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Greece and Argentina

from Dean Baker

With the prospect of Grexit increasing, there have been numerous news stories pronouncing this as a disaster for Greece. There have also been many accounts telling us that Greece will not have the same positive prospects as Argentina.

As Paul Krugman reminds us Argentina recovered fairly quickly after it broke the link between its currency and the dollar. As he points out, the real disaster was in the period leading up to the break.

While many people have emphasized ways in which Argentina has advantages in this break relative to Greece, that was not a general perception at the time. The general story back at the end of 2001 and 2002 was that Argentina faced disaster.

For example, on January 1, 2002 we got this NYT piece headlined, “Argentina drifts leaderless as economic collapse looms.”

Here are the first three paragraphs:

“Without a president, a cabinet or a functioning government, Argentina drifted rudderless today, as people waited for the Peronist party to resolve its bitter internal differences over who should run the country and for how long.

“The surprise resignation of the interim president, Adolfo Rodríguez Saá, late Sunday means that by Tuesday Argentina is likely to have its fifth leader in less than two weeks, counting temporary caretakers.

“But with bank accounts partly frozen, a moratorium on payment of the foreign debt and political leaders clearly at a loss for what to do, the possibility of an economic collapse loomed as an even larger concern. All day long, nervous depositors lined up outside banks in hopes of withdrawing some of their money.”

There was another dire piece on Janauary 4th after a new government had been installed. Among other things, this piece told readers:

“Though most Argentines earn their salaries in pesos, an estimated 80 percent of all debts here were contracted in dollars. That raises the specter of widespread bankruptcies if ordinary Argentines are suddenly forced to pay 30 or 40 percent more pesos to meet their obligations.”

Yes, Argentina did have its own currency before the devaluation, but it faced the same sort of debt problem that Greece will face with many debts denominated in a currency that will suddenly be worth much more relative to people’s pay checks.

Anyhow, this is not to claim that a break with the euro will be easy or that Greece will necessarily do as well as Argentina in the aftermath. But it is important to remember that many people were predicting absolute disaster for Argentina at the time of its default and they were proven wrong. Perhaps these folks’ judgements about economics have improved in the last thirteen years, but I wouldn’t bet on it.

  1. graccibros
    July 15, 2015 at 2:24 pm

    I hope Dean Baker is right. However, there does seem to be a very active level of beyond the usual malevolence directed at Greece by the Euro powers, especially the German institutional banking mindset, and in my responses posted at this site, I’ve been factoring in this aspect. There seems to be a real desire to teach Greece “a lesson,” with Spain, Italy and France as the pupil witnesses. Once having left the zone and the Euro, the question then becomes whether the Troika and other “punishing” Eurozone institutions have the available levers to make life miserable for Greeks and their remaining economic institutions. I’m not the one to answer that; Perhaps Varoufakis, who is one of the pessimists about the cosst, or James Galbraith can. He’s been to Greece often enough as an advisor to Yanis, and before that, the Greek government. I think he’s pretty clear eyed about the country’s troubles, not looking at it with Byronic idealism. I’ve read too much about Greece over the years to be rosy eyed, yet still, what happens is important because this is the most overt challenge to the ideas and practices of neoliberalism yet to arise, and it’s been an revelation on how ugly this regime is willing to get. I won’t go as far as Chris Hedges quote of Nixon about making the Chilean economy “scream” in persecuting Allende, but the Germans are getting there.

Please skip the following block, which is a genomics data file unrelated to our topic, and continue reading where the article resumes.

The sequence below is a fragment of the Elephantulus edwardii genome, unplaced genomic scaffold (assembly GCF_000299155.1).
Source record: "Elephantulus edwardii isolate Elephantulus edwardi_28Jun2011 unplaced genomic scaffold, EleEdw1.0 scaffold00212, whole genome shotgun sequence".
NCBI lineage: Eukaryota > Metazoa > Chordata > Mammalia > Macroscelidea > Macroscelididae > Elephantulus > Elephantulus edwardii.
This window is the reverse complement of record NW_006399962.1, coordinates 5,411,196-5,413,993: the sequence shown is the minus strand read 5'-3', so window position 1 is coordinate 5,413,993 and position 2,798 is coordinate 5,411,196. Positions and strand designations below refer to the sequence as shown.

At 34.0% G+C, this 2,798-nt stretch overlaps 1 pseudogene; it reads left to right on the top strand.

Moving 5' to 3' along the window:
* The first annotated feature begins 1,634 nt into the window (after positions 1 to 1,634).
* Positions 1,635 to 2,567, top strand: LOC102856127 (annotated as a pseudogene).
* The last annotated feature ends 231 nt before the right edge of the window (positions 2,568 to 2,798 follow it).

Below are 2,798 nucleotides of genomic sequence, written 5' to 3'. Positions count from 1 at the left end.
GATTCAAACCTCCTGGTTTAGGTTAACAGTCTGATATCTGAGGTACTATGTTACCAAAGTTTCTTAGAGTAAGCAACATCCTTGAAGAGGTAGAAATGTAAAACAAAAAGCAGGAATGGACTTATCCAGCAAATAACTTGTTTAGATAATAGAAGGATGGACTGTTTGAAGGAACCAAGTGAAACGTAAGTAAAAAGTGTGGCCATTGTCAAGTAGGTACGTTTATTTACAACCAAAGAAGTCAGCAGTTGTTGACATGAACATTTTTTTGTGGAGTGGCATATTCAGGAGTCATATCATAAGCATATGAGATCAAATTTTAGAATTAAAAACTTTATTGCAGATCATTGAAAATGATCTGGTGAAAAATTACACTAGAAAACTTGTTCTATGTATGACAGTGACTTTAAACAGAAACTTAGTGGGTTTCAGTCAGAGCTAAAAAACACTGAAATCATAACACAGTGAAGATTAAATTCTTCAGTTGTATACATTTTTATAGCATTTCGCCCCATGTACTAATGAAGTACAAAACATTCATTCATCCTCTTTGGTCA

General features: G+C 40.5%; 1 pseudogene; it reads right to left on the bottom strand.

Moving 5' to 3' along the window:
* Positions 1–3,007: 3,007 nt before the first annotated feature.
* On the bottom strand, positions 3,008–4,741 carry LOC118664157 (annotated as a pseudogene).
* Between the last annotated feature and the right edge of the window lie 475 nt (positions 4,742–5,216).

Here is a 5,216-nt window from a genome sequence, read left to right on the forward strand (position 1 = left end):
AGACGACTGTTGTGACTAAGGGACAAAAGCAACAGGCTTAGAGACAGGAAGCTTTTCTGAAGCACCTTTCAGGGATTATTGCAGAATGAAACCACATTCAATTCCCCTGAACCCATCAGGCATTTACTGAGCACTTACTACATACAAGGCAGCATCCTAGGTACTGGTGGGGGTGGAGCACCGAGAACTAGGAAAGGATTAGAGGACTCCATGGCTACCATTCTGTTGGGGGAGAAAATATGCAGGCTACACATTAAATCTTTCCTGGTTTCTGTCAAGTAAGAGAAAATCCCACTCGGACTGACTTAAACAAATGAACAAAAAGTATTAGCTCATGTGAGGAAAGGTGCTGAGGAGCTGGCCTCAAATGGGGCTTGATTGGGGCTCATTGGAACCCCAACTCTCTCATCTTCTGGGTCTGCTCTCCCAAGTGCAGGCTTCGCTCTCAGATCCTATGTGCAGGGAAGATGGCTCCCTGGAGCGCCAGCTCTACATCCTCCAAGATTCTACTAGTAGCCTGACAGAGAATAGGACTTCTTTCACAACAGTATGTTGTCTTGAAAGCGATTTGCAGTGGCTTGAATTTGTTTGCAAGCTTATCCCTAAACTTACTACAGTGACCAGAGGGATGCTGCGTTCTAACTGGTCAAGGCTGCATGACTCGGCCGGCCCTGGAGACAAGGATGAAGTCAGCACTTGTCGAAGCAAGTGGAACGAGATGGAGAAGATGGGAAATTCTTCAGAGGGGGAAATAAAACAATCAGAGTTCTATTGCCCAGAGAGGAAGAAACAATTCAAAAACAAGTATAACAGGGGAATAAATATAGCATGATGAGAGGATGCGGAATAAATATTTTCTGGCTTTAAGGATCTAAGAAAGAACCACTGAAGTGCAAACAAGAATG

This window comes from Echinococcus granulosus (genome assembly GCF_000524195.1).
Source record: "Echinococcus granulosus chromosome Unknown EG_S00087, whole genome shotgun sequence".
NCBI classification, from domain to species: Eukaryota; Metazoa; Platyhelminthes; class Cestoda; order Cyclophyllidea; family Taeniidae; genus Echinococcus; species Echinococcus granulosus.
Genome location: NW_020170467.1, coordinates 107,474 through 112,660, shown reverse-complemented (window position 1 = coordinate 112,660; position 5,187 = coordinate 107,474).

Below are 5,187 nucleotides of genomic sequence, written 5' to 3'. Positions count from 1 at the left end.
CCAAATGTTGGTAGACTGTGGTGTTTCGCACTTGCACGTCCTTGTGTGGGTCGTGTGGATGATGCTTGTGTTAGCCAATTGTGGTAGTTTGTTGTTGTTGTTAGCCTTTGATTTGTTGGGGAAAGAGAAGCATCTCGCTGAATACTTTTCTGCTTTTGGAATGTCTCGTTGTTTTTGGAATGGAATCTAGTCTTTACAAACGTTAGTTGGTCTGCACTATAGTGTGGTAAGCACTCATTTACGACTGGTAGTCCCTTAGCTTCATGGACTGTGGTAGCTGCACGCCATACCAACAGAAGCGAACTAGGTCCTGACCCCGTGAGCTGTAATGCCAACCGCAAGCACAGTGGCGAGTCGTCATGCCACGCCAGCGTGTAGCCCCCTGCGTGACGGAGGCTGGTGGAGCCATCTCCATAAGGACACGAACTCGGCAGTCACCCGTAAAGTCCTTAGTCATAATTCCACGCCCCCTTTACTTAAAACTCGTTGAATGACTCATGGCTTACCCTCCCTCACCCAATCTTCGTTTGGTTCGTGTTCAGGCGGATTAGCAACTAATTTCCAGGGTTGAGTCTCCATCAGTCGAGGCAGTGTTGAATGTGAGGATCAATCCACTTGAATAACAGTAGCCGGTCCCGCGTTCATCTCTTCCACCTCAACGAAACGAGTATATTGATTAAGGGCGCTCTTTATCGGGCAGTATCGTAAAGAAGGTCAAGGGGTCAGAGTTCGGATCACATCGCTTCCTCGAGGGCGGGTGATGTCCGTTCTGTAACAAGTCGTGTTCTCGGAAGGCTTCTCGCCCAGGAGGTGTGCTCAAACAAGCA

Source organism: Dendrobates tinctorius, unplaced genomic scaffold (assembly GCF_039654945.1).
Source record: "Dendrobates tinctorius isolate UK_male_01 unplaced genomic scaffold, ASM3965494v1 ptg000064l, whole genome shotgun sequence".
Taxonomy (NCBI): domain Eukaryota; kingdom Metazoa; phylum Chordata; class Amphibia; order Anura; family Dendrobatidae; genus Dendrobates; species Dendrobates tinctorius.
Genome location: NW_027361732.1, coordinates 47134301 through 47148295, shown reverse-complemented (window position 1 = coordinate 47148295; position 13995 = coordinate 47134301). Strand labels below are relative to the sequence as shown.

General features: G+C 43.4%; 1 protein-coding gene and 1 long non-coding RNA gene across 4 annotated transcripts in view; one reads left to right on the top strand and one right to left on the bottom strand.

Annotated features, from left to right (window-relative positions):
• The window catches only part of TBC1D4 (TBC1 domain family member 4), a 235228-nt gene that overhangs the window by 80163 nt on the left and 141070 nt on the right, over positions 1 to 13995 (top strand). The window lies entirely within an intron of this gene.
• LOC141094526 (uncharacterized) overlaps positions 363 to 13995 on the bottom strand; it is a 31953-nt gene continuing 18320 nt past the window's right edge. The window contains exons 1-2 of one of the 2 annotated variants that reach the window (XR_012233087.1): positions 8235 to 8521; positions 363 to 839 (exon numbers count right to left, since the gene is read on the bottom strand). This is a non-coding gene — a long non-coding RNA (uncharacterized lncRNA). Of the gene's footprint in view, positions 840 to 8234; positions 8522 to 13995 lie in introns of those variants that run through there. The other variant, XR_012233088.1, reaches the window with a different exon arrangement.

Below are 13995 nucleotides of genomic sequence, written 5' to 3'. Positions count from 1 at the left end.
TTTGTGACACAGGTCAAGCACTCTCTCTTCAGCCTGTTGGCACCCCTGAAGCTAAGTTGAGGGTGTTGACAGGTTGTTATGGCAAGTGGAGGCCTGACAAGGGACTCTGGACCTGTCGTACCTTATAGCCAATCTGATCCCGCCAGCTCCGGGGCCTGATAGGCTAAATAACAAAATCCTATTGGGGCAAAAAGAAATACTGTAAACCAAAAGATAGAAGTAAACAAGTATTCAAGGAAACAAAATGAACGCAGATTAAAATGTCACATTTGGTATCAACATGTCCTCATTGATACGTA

2. mike
    July 15, 2015 at 3:36 pm

    Odd that Mr. Baker forgot to put in all the material about Europe with US support deciding to bury Argentina rather than just let it go in order to demonstrate what would happen to any other nation that tried to break away. Argentina succeeding or failing meant little politically to other major nations at that point. Greece’s success at breaking away would be a major political blow to the Eurozone and cannot be afforded. Of course, you have to understand that the crisis is about politics and not economics before you would understand the real implications.

  3. July 16, 2015 at 7:59 pm

    The obvious, fundamental question for Greeks is whether staying with the euro or returning to the drachma will have more beneficial effects on their health and well-being.

  4. July 22, 2015 at 10:25 pm

    Thanks for this note, Dean. As an Argie, I watch carefully what is transpiring in Greece, and I hope that they will find a way to break free without imploding in the long run in the process.

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